Compare any two graphics cards:
GeForce 8400 GS 512MB vs GeForce 9500 GT DDR2
IntroThe GeForce 8400 GS 512MB has a GPU clock speed of 650 MHz, and the 512 MB of DDR2 RAM runs at 400 MHz through a 64-bit bus. It also is comprised of 16 SPUs, 8 Texture Address Units, and 4 ROPs.
Compare all that to the GeForce 9500 GT DDR2, which makes use of a 65 nm design. nVidia has clocked the core speed at 550 MHz. The DDR2 memory runs at a speed of 500 MHz on this model. It features 32 SPUs as well as 16 Texture Address Units and 8 ROPs.
(No game benchmarks for this combination yet.)
Power Usage and Theoretical Benchmarks
Power Consumption (Max TDP)
The GeForce 9500 GT DDR2, in theory, should be quite a bit faster than the GeForce 8400 GS 512MB in general. (explain)
Texel RateThe GeForce 9500 GT DDR2 will be quite a bit (more or less 69%) more effective at AF than the GeForce 8400 GS 512MB. (explain)
Pixel RateThe GeForce 9500 GT DDR2 should be a lot (approximately 69%) better at full screen anti-aliasing than the GeForce 8400 GS 512MB, and also capable of handling higher resolutions more effectively. (explain)
Please note that the above 'benchmarks' are all just theoretical - the results were calculated based on the card's specifications, and real-world performance may (and probably will) vary at least a bit.
Please note that the price comparisons are based on search keywords - sometimes it might show cards with very similar names that are not exactly the same as the one chosen in the comparison. We do try to filter out the wrong results as best we can, though.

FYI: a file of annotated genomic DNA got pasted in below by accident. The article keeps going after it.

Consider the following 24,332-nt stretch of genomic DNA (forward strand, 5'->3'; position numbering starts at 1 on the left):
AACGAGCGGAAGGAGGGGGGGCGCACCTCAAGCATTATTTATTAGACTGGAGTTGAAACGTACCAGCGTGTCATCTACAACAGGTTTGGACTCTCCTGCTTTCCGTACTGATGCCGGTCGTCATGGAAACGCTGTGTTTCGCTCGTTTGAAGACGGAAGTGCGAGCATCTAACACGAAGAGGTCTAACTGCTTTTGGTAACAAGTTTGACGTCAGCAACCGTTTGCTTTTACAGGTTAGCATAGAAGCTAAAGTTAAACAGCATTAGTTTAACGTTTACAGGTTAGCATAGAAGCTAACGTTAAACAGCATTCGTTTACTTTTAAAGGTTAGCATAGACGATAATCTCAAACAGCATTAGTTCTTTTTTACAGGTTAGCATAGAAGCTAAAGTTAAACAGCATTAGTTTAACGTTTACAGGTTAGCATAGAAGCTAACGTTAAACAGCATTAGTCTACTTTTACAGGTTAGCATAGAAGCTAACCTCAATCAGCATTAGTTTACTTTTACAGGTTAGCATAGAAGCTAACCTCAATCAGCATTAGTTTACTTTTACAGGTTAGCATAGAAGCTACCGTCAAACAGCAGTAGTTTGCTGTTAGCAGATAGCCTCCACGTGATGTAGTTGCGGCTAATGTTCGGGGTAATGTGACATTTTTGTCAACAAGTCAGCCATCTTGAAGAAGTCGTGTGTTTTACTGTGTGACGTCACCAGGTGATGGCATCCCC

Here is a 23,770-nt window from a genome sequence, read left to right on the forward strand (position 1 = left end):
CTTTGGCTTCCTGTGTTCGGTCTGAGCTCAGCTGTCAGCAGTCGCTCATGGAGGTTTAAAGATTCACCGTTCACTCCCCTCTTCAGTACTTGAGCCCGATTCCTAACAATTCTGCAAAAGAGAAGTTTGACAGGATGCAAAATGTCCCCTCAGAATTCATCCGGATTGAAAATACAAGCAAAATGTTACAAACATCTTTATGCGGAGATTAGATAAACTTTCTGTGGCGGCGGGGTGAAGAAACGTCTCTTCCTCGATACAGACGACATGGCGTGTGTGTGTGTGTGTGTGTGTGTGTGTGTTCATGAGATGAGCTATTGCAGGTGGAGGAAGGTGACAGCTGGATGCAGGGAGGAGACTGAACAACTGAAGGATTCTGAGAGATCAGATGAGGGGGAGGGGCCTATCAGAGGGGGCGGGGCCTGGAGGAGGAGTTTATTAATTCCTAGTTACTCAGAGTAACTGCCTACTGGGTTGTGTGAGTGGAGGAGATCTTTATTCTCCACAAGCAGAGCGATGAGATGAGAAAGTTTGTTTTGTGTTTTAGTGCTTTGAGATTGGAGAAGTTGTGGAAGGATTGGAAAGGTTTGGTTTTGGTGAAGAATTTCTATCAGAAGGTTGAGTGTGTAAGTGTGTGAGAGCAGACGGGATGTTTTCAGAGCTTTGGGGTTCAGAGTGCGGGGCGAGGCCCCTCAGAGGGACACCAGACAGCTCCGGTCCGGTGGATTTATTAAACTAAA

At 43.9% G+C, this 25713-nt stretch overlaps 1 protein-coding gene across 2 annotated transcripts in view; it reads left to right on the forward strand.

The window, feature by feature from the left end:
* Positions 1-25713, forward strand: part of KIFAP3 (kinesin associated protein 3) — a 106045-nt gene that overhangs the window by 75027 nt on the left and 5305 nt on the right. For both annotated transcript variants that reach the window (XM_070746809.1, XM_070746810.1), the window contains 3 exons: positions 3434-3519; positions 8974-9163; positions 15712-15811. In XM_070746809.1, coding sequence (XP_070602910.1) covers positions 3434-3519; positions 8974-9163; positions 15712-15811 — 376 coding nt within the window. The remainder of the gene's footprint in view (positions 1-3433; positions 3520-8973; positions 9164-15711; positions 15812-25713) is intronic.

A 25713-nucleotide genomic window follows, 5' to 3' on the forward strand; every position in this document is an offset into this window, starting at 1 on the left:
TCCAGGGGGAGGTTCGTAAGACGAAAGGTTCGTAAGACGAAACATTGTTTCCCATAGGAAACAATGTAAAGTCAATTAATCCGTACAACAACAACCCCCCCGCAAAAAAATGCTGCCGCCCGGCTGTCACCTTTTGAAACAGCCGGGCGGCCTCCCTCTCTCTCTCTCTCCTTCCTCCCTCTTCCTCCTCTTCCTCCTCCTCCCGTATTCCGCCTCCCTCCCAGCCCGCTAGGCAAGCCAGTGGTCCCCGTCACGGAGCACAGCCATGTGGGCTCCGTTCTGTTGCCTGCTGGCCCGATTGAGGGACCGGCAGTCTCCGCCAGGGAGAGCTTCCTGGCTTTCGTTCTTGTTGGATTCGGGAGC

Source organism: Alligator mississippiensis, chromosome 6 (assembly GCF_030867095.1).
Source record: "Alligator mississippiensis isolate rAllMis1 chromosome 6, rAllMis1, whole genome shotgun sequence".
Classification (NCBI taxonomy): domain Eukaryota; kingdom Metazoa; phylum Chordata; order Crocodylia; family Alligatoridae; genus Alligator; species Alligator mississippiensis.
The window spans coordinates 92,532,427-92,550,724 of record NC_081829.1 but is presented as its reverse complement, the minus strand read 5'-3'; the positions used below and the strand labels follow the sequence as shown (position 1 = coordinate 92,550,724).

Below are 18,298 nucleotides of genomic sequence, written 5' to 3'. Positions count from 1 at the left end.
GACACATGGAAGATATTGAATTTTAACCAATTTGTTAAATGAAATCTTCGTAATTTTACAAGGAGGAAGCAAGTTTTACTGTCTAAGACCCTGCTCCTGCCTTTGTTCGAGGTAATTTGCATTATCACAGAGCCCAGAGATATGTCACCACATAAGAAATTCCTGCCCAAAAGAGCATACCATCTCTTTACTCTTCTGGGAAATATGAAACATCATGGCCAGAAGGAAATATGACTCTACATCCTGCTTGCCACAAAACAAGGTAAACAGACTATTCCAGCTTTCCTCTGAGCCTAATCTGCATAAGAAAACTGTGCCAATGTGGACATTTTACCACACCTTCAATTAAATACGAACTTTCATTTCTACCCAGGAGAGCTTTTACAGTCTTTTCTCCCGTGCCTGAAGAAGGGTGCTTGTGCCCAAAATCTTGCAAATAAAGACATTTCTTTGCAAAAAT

Memory Bandwidth: Memory bandwidth is the maximum amount of information (counted in megabytes per second) that can be transported across the external memory interface in one second. The number is calculated by multiplying the interface width by its memory speed. In the case of DDR type memory, it should be multiplied by 2 once again. If DDR5, multiply by ANOTHER 2x. The better the bandwidth is, the better the card will be in general. It especially helps with AA, High Dynamic Range and high resolutions.
Texel Rate: Texel rate is the maximum texture map elements (texels) that are processed in one second. This number is worked out by multiplying the total texture units of the card by the core speed of the chip. The higher the texel rate, the better the card will be at handling texture filtering (anisotropic filtering - AF). It is measured in millions of texels processed per second.
Pixel Rate: Pixel rate is the maximum amount of pixels that the graphics chip can possibly write to the local memory in a second - measured in millions of pixels per second. The figure is worked out by multiplying the amount of Raster Operations Pipelines by the the core speed of the card. ROPs (Raster Operations Pipelines - sometimes also referred to as Render Output Units) are responsible for outputting the pixels (image) to the screen. The actual pixel rate is also dependant on lots of other factors, especially the memory bandwidth - the lower the bandwidth is, the lower the ability to reach the maximum fill rate.